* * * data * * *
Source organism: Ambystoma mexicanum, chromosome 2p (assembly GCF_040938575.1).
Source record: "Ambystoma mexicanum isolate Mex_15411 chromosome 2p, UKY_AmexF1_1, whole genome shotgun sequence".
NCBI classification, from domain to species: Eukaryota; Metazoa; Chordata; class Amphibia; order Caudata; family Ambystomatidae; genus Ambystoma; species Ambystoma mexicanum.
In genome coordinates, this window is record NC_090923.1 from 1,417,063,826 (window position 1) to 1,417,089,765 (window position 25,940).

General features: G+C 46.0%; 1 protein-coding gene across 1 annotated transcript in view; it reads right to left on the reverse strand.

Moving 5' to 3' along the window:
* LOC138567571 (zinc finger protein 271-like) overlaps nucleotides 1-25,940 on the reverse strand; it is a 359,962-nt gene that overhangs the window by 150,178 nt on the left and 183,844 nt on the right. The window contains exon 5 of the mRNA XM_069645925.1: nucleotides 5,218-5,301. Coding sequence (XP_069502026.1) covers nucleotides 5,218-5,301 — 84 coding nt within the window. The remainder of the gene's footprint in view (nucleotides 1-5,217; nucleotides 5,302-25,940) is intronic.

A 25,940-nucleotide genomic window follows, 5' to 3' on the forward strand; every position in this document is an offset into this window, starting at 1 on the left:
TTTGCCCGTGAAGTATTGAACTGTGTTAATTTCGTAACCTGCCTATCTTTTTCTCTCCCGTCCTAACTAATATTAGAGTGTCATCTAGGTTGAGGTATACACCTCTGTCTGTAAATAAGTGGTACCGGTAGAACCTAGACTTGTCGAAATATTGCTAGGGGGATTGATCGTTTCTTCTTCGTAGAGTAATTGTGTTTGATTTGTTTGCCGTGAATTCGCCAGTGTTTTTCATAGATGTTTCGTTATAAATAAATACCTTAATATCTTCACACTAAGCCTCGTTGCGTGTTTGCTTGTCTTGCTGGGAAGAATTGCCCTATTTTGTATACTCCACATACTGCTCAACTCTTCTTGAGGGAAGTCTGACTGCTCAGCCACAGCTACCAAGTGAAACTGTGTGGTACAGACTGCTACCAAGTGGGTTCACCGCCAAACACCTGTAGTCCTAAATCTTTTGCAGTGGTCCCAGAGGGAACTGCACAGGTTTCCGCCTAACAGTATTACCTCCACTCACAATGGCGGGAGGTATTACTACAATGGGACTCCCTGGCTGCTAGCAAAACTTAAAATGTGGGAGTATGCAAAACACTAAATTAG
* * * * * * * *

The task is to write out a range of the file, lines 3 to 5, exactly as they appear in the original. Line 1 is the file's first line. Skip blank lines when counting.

NCBI classification, from domain to species: Eukaryota; Metazoa; Chordata; class Amphibia; order Caudata; family Ambystomatidae; genus Ambystoma; species Ambystoma mexicanum.
In genome coordinates, this window is record NC_090923.1 from 1,417,063,826 (window position 1) to 1,417,089,765 (window position 25,940).

General features: G+C 46.0%; 1 protein-coding gene across 1 annotated transcript in view; it reads right to left on the reverse strand.